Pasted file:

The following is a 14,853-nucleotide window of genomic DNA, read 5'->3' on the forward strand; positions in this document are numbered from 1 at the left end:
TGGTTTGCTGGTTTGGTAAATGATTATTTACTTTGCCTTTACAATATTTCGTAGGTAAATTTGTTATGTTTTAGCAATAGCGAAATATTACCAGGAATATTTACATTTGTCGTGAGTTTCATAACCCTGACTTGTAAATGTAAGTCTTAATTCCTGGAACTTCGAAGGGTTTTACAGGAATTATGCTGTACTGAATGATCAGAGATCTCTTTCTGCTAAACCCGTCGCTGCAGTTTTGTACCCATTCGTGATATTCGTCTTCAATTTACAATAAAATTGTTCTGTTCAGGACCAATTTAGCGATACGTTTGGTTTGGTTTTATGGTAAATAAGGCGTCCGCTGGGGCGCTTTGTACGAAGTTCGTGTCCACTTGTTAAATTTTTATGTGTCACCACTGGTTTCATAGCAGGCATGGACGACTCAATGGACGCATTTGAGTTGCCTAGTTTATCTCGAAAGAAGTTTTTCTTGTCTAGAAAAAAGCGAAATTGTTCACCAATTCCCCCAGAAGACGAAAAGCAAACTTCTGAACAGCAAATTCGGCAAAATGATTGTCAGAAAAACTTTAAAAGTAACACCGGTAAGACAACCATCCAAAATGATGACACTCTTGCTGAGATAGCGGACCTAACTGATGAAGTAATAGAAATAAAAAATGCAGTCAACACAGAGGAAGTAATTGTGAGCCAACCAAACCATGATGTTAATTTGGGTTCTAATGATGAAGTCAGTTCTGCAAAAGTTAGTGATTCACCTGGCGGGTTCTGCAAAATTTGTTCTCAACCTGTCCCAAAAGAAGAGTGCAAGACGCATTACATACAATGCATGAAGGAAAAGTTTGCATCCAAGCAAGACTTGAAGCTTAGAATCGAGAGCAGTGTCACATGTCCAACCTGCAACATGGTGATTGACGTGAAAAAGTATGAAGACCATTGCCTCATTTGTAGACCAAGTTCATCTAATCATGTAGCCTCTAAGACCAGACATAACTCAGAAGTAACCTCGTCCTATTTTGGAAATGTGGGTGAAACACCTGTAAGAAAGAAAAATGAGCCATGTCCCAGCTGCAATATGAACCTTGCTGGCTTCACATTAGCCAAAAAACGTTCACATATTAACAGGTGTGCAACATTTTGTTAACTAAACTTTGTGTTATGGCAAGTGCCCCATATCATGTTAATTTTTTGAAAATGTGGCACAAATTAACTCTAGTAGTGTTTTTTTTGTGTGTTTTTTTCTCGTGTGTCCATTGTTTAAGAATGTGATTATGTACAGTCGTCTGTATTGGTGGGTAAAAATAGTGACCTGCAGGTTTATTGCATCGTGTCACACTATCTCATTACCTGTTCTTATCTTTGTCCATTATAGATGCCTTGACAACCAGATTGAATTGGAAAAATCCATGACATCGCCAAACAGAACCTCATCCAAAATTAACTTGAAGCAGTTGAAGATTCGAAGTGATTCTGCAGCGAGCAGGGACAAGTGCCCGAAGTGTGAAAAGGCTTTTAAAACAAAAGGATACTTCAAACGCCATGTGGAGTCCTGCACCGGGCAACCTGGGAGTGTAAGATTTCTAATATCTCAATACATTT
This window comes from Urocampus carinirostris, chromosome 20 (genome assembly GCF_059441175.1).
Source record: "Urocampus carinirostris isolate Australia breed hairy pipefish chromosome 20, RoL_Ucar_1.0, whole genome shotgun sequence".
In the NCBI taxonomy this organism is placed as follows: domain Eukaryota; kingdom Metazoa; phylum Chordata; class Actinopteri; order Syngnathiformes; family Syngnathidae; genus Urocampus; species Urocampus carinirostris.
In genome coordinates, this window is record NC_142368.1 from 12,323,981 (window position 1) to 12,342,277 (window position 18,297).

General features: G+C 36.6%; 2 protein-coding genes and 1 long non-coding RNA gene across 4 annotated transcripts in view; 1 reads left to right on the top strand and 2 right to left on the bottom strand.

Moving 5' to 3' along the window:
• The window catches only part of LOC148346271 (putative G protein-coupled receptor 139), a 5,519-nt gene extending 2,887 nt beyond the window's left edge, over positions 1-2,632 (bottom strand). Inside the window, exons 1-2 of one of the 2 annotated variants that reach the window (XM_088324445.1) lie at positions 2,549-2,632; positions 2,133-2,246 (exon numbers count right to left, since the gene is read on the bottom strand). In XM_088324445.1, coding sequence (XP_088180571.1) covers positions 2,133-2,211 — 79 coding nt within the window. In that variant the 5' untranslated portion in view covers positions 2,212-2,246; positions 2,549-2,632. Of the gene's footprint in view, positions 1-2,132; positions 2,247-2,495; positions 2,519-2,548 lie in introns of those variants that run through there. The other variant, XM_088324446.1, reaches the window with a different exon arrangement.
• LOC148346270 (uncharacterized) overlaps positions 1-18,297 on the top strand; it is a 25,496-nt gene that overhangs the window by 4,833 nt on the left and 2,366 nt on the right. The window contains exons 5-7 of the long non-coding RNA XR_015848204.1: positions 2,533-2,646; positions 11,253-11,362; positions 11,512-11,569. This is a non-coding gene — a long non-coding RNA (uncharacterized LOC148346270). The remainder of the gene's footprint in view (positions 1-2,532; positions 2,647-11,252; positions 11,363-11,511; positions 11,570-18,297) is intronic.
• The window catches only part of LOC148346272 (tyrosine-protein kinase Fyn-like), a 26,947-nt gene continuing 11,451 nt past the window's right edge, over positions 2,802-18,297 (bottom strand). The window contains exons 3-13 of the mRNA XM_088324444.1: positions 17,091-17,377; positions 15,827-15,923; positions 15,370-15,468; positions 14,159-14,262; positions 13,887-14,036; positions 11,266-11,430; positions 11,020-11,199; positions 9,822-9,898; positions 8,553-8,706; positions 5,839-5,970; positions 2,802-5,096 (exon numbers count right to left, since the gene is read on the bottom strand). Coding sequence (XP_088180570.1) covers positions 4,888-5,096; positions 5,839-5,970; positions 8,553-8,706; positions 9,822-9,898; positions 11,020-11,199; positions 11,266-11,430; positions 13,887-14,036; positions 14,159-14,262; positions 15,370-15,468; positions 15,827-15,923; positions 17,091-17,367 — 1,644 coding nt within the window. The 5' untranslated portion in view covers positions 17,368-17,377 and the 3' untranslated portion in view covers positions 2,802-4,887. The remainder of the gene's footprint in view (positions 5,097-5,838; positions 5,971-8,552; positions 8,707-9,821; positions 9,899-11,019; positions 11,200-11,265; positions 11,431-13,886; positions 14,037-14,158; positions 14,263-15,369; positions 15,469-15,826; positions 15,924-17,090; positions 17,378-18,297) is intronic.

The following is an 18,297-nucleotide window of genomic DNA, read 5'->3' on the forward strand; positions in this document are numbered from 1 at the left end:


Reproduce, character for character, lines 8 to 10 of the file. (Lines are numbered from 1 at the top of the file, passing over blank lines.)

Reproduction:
Moving 5' to 3' along the window:
• The window catches only part of LOC148346271 (putative G protein-coupled receptor 139), a 5,519-nt gene extending 2,887 nt beyond the window's left edge, over positions 1-2,632 (bottom strand). Inside the window, exons 1-2 of one of the 2 annotated variants that reach the window (XM_088324445.1) lie at positions 2,549-2,632; positions 2,133-2,246 (exon numbers count right to left, since the gene is read on the bottom strand). In XM_088324445.1, coding sequence (XP_088180571.1) covers positions 2,133-2,211 — 79 coding nt within the window. In that variant the 5' untranslated portion in view covers positions 2,212-2,246; positions 2,549-2,632. Of the gene's footprint in view, positions 1-2,132; positions 2,247-2,495; positions 2,519-2,548 lie in introns of those variants that run through there. The other variant, XM_088324446.1, reaches the window with a different exon arrangement.
• LOC148346270 (uncharacterized) overlaps positions 1-18,297 on the top strand; it is a 25,496-nt gene that overhangs the window by 4,833 nt on the left and 2,366 nt on the right. The window contains exons 5-7 of the long non-coding RNA XR_015848204.1: positions 2,533-2,646; positions 11,253-11,362; positions 11,512-11,569. This is a non-coding gene — a long non-coding RNA (uncharacterized LOC148346270). The remainder of the gene's footprint in view (positions 1-2,532; positions 2,647-11,252; positions 11,363-11,511; positions 11,570-18,297) is intronic.